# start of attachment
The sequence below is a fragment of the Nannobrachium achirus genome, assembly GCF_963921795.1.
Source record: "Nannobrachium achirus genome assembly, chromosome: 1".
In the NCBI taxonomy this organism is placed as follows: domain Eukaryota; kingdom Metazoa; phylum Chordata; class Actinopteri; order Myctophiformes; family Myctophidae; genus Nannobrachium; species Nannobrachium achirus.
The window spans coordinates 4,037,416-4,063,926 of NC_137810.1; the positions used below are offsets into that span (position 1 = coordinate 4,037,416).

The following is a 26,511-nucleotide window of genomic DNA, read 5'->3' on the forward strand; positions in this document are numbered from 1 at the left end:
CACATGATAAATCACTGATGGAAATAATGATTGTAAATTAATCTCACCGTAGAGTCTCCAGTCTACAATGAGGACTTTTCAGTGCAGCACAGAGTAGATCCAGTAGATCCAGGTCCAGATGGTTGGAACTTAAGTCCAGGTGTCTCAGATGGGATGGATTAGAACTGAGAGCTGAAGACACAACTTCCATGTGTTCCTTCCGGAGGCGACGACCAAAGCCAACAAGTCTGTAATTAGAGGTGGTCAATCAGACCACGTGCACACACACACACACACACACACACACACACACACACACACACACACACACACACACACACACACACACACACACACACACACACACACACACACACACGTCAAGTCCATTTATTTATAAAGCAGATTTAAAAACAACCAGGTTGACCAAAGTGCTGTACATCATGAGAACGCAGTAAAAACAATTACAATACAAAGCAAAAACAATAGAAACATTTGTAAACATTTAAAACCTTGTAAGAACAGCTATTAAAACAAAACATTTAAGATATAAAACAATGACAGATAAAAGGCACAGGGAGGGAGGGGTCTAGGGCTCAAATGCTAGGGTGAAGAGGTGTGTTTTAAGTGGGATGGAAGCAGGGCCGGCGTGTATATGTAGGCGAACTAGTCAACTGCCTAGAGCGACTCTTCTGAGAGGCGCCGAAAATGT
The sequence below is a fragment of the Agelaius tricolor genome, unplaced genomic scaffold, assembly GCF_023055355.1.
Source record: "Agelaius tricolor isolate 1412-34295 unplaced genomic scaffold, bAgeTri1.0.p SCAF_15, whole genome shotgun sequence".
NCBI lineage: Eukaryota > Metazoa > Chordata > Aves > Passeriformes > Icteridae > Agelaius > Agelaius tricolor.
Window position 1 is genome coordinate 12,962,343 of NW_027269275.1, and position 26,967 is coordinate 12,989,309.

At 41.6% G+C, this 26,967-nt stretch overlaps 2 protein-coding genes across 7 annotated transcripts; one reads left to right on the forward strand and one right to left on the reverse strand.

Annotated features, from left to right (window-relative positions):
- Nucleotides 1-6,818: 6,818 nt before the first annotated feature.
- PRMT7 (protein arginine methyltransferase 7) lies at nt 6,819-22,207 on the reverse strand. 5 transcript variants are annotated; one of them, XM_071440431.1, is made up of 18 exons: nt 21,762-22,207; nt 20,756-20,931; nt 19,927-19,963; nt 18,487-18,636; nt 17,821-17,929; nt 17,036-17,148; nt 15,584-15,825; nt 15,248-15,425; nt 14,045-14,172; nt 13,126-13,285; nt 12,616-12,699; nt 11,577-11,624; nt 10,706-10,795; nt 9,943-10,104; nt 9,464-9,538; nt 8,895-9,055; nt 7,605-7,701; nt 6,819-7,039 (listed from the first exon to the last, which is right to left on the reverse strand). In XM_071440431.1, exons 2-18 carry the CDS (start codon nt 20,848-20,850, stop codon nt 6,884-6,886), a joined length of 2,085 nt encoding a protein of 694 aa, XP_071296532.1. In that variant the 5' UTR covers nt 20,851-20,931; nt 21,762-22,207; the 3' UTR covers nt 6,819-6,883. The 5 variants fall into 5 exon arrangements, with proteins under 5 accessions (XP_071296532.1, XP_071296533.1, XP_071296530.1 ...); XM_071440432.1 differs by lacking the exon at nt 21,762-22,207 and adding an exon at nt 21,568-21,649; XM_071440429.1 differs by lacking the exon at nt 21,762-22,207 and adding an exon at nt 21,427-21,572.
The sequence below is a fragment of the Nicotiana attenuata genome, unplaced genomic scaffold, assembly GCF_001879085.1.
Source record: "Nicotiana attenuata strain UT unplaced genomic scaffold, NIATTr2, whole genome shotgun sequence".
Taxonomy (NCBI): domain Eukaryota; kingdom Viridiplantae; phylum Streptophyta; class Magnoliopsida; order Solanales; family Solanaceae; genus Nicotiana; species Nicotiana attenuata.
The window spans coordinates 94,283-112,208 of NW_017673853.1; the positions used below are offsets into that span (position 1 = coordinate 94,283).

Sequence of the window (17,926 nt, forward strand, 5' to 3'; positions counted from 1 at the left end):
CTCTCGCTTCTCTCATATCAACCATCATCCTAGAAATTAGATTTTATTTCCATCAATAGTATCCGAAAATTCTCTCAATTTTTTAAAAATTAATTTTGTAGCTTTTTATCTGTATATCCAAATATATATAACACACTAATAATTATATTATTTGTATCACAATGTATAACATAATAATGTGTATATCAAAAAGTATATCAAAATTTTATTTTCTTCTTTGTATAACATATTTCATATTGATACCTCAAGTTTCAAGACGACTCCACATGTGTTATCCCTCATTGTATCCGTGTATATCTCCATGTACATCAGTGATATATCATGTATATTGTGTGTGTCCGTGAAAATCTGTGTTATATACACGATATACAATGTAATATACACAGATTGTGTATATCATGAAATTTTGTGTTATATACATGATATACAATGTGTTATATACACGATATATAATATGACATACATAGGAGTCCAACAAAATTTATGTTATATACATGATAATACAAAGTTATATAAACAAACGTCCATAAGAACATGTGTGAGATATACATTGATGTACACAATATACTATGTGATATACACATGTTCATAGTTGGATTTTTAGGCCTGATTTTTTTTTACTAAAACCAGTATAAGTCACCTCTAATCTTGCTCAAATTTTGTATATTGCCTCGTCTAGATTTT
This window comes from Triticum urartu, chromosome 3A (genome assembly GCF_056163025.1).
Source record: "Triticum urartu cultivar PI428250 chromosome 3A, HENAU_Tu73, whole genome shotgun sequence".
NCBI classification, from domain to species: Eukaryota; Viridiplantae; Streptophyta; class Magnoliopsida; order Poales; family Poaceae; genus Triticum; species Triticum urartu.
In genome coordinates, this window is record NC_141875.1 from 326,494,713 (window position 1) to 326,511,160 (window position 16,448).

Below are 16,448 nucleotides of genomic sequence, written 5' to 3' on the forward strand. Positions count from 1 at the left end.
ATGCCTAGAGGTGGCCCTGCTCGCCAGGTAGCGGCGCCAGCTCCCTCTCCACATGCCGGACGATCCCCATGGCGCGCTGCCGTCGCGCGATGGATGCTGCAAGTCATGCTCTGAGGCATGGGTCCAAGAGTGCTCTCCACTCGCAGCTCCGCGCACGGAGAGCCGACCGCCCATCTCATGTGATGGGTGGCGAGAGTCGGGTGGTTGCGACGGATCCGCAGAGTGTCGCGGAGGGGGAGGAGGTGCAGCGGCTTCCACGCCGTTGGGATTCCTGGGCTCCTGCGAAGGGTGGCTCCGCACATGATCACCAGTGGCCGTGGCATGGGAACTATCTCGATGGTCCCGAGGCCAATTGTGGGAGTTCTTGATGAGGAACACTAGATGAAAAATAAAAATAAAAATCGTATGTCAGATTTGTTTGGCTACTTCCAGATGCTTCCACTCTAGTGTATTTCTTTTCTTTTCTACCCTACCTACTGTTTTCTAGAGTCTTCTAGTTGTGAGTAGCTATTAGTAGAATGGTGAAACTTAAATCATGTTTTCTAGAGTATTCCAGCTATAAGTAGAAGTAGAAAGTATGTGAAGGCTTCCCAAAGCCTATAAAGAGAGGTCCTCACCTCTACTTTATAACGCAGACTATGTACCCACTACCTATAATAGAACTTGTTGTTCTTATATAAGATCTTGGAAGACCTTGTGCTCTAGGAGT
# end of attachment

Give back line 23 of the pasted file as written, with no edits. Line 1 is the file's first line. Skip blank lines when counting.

NCBI classification, from domain to species: Eukaryota; Viridiplantae; Streptophyta; class Magnoliopsida; order Poales; family Poaceae; genus Triticum; species Triticum urartu.